SEATTLE — Authorities say a man drove a car at George Floyd protesters in Seattle Sunday night, hit a barricade then exited the vehicle brandishing a pistol. At least one person was injured.
The victim was a 27-year-old male who was shot and taken to a hospital in stable condition, the Seattle Fire Department said.
Video taken by a reporter for The Seattle Times showed part of the scene in the city’s Capitol Hill neighborhood, where hundreds of demonstrators have gathered for days near a police precinct.
It was the second night of mayhem near the police station. On Saturday night, police used flash bang devices and pepper spray to disperse protesters on Capitol Hill. Seattle City Council members sharply criticized Mayor Jenny Durkan and Police Chief Carmen Best for the police action.
Authorities said rocks, bottles and explosives were thrown at officers in the Capitol Hill neighborhood Saturday night. Best said six officers were injured, including two who were taken to a nearby hospital. It followed a large, peaceful demonstration earlier with medical workers demonstrating against racism and police brutality. It also came a day after Durkan and Best imposed a 30-day moratorium on the department’s use of one kind of tear gas.
Seattle City Council President Lorena Gonzalez wrote on Twitter on Saturday night that she is “outraged” by the police response. “This is NOT what de-escalation looks like!”
And City Council member Teresa Mosqueda urged Durkan and Best to “stop traumatizing protesters and neighbors” and said on Twitter she received reports that the protests had been peaceful.
A small group of protesters started throwing objects at officers about 7:30 p.m. Saturday, police said, and the crowd was ordered to disperse. Incendiary devices were then used. After the flash bangs were deployed, several City Council members and other elected officials went to the protest lines.
At a news conference Sunday night, Durkan, addressing the concerns of protesters and other elected officials, said she would freeze spending on police technology, weapons, vehicles and buildings until further talks with community members,. And she said she would find $100 million in budget allocations for community needs. However, the mayor said that money wouldn’t come from police budgets, as many protesters have demanded.
On Sunday, thousands of people again turned out to protest. In South Seattle, demonstrators gathered at a park to hear speakers. And people again turned out in the Capitol Hill neighborhood Sunday evening. The Capitol Hill event was largely peaceful until the man drove the car into the barricade.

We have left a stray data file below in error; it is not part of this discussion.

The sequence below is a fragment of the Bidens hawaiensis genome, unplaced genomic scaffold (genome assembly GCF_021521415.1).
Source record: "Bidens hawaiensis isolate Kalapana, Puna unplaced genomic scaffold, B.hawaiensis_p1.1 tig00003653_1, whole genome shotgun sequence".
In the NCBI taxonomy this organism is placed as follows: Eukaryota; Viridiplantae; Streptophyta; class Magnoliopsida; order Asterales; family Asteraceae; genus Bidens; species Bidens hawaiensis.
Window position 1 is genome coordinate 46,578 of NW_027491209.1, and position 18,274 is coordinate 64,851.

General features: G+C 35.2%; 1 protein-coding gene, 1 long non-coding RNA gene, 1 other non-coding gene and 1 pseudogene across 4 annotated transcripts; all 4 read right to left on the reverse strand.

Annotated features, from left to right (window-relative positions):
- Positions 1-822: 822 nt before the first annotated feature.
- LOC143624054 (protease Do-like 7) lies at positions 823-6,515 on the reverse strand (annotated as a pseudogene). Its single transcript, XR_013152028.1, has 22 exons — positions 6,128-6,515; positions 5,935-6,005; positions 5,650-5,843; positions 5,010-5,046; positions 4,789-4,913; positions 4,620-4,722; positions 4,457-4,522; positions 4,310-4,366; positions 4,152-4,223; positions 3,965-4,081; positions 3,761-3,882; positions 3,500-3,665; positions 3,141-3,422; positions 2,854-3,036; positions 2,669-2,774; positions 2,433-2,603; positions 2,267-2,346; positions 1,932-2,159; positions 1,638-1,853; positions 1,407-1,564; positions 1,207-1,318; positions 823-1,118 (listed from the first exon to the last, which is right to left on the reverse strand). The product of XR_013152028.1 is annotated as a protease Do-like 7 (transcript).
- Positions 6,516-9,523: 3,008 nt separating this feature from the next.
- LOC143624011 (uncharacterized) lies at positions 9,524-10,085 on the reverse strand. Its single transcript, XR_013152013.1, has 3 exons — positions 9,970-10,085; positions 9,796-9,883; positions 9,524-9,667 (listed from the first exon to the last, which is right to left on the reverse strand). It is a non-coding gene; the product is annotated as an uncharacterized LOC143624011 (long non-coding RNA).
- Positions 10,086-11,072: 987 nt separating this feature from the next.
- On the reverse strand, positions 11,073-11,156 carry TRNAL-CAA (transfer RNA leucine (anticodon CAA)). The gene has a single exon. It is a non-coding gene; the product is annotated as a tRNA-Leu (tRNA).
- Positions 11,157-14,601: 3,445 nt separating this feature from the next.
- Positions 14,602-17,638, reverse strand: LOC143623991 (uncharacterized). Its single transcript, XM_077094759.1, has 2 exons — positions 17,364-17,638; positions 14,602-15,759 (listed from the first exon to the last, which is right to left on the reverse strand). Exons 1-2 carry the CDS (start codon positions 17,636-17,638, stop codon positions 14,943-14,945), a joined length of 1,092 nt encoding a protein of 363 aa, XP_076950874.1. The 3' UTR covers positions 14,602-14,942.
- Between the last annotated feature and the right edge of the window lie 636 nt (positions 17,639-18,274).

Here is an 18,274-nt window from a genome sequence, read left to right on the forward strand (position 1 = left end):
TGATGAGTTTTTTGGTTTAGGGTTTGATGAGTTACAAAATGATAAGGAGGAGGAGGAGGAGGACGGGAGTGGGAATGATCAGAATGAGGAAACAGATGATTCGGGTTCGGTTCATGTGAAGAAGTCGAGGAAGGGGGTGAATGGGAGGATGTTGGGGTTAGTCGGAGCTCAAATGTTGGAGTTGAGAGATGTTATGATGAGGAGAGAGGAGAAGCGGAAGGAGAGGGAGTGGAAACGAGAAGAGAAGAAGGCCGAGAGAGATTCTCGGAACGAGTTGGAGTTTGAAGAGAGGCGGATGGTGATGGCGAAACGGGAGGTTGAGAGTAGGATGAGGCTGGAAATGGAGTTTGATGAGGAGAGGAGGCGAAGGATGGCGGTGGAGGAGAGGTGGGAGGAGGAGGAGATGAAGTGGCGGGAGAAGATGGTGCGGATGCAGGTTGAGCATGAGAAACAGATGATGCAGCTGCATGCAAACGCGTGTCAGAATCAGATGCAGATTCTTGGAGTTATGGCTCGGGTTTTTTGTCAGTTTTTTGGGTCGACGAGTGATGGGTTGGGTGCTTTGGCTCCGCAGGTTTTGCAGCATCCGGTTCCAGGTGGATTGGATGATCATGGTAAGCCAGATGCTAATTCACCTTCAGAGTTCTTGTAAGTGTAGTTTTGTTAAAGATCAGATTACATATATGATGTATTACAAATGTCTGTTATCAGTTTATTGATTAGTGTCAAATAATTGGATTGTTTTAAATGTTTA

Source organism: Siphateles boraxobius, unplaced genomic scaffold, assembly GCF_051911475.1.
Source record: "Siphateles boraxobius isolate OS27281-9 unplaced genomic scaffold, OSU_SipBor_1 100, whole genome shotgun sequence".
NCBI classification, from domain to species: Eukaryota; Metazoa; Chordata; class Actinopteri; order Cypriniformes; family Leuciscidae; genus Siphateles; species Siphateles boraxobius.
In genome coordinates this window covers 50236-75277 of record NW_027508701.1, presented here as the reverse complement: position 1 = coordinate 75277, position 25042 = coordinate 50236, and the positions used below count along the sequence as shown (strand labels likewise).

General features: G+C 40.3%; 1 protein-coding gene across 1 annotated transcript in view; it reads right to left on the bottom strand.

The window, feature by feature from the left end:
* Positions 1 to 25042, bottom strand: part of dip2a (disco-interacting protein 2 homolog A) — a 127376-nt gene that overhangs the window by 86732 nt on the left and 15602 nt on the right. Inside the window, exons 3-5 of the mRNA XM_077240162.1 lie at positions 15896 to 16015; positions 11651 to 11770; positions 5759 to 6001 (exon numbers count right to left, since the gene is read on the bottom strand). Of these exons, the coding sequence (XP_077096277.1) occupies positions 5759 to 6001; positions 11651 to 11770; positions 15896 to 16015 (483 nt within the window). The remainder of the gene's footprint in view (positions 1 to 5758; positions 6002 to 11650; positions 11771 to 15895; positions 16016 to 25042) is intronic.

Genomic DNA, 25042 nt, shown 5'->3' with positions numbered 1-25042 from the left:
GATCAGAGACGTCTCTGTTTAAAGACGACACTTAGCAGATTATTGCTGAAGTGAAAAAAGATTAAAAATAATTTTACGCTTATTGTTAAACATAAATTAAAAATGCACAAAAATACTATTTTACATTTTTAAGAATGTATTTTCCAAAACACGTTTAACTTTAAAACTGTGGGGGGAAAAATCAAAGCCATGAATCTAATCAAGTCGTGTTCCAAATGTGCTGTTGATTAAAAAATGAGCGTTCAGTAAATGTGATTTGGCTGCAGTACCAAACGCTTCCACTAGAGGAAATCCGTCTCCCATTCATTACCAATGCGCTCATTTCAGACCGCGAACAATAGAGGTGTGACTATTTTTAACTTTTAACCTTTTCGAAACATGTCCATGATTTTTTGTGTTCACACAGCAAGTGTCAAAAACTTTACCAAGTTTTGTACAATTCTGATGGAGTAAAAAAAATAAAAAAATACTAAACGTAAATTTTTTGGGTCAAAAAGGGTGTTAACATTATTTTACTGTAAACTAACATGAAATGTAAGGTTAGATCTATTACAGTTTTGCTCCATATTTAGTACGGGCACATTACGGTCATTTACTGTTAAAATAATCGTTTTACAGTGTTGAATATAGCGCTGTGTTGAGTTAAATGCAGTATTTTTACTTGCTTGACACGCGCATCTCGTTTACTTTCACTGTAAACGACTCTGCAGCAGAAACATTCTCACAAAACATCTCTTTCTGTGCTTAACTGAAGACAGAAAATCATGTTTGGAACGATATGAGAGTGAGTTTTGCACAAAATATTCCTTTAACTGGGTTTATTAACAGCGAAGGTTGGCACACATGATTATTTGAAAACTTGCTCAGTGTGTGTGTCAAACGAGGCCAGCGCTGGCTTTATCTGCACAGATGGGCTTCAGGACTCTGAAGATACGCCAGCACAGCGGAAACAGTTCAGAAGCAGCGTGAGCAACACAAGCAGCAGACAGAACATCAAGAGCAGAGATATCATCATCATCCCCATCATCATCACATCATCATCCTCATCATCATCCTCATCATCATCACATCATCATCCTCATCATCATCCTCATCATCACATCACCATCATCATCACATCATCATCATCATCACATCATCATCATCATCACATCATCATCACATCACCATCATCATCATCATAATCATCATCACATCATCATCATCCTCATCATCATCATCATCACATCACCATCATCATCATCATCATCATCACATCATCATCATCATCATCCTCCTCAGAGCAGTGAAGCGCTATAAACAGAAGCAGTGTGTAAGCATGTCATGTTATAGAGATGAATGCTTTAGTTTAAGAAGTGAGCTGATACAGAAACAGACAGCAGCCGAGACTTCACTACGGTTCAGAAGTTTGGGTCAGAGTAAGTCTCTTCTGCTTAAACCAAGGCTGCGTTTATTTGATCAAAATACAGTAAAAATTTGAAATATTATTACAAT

Police had boarded up the windows at a police precinct and installed sturdier barricades. Best said putting in stronger barricades could help avoid confrontations between police and protesters over the barricades being moved.
The police chief said Sunday: “We really want to meet peace with peace.” But Best said police have to protect themselves, law-enforcement facilities and other demonstrators from potential “bad actors” in the crowd.
After police were severely criticized by protesters and public officials alike for using tear gas and pepper spray to disperse largely peaceful crowds, Durkan and Best said Friday outside groups would review and update crowd-control policies, including the use of pepper spray and deadly force techniques such as neck and choke holds. Best and the mayor added that the ban on one kind of tear gas known as CS could be extended if groups need more time for policy review.
CS gas was not used Saturday night, police said.
In an open letter to Durkan on Sunday, the head of Seattle’s police union blamed Saturday’s unrest on “criminal agitators who continue to attempt to provoke police.”
Seattle Police Officers Guild President Mike Solan said the union supports peaceful demonstrations and reform efforts, but a small criminal element in the ongoing protests creates danger.
“This situation is becoming more untenable by the day and I fear law and order and SPOG members’ safety are in peril,” Solan wrote.